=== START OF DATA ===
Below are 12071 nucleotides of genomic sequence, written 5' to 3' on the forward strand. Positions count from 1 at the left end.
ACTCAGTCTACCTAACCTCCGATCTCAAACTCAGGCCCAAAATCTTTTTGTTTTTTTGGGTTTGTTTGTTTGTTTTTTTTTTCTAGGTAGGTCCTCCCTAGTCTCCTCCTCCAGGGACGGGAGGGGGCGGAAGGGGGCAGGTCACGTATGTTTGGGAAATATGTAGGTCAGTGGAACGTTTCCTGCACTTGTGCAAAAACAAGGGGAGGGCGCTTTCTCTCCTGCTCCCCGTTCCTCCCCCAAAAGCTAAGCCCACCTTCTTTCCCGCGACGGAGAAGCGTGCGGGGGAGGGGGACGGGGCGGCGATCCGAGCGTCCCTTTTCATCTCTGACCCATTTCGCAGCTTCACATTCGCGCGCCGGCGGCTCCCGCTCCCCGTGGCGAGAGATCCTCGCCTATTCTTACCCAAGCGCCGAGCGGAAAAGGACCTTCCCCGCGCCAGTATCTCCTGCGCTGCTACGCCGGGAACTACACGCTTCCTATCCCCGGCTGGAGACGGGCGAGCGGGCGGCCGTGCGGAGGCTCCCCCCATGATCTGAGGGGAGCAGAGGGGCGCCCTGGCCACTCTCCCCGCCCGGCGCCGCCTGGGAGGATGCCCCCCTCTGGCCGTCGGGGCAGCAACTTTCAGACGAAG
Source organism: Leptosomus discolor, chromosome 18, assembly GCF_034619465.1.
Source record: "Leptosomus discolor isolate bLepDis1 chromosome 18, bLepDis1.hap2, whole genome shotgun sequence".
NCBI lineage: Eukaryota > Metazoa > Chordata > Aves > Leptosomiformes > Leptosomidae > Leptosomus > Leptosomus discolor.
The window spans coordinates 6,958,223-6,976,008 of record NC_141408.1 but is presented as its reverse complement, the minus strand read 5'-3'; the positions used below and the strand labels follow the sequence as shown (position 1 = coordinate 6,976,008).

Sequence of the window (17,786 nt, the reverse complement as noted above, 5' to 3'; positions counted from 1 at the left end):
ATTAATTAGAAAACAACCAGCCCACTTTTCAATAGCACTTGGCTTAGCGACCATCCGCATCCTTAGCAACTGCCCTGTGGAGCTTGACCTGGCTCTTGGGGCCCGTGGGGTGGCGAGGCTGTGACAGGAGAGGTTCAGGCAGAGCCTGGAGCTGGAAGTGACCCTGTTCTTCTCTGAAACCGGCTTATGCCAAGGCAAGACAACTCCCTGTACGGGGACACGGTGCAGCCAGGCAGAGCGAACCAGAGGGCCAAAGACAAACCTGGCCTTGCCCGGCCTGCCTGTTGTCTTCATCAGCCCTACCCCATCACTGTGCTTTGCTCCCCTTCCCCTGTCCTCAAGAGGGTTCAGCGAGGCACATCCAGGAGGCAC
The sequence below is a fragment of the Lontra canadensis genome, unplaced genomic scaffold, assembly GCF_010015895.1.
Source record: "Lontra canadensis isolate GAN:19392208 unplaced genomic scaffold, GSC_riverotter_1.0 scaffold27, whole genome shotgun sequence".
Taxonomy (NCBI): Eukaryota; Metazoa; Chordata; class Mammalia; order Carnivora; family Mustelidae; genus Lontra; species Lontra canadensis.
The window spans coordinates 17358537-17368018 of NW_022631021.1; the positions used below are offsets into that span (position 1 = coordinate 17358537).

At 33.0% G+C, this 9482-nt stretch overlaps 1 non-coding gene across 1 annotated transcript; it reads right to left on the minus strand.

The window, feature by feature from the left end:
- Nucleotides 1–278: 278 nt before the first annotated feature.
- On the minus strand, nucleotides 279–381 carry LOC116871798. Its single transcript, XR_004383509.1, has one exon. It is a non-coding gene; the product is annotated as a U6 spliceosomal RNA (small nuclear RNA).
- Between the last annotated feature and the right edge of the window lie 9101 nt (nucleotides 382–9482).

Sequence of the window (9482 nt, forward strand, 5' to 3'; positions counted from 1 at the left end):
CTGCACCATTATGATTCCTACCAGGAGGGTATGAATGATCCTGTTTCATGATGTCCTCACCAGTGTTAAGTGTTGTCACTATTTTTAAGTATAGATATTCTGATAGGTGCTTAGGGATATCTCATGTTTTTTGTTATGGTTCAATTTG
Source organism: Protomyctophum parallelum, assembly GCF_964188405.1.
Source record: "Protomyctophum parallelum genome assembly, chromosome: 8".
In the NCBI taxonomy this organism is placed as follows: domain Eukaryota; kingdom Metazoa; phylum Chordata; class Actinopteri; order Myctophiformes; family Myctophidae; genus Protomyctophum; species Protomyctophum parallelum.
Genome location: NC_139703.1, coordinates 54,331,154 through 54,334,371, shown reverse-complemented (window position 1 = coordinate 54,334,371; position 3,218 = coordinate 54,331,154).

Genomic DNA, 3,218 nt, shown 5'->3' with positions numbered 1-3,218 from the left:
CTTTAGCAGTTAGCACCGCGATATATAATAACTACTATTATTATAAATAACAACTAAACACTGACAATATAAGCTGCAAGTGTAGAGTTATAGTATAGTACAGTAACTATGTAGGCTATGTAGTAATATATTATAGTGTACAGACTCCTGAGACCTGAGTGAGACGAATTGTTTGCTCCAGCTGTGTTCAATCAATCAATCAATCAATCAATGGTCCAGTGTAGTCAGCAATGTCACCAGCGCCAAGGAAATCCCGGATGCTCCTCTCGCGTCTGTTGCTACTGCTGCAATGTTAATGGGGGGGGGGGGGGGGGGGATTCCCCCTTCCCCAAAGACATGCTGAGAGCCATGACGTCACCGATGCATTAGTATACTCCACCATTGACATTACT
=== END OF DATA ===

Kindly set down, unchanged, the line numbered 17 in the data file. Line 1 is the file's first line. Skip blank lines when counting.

- Between the last annotated feature and the right edge of the window lie 9101 nt (nucleotides 382–9482).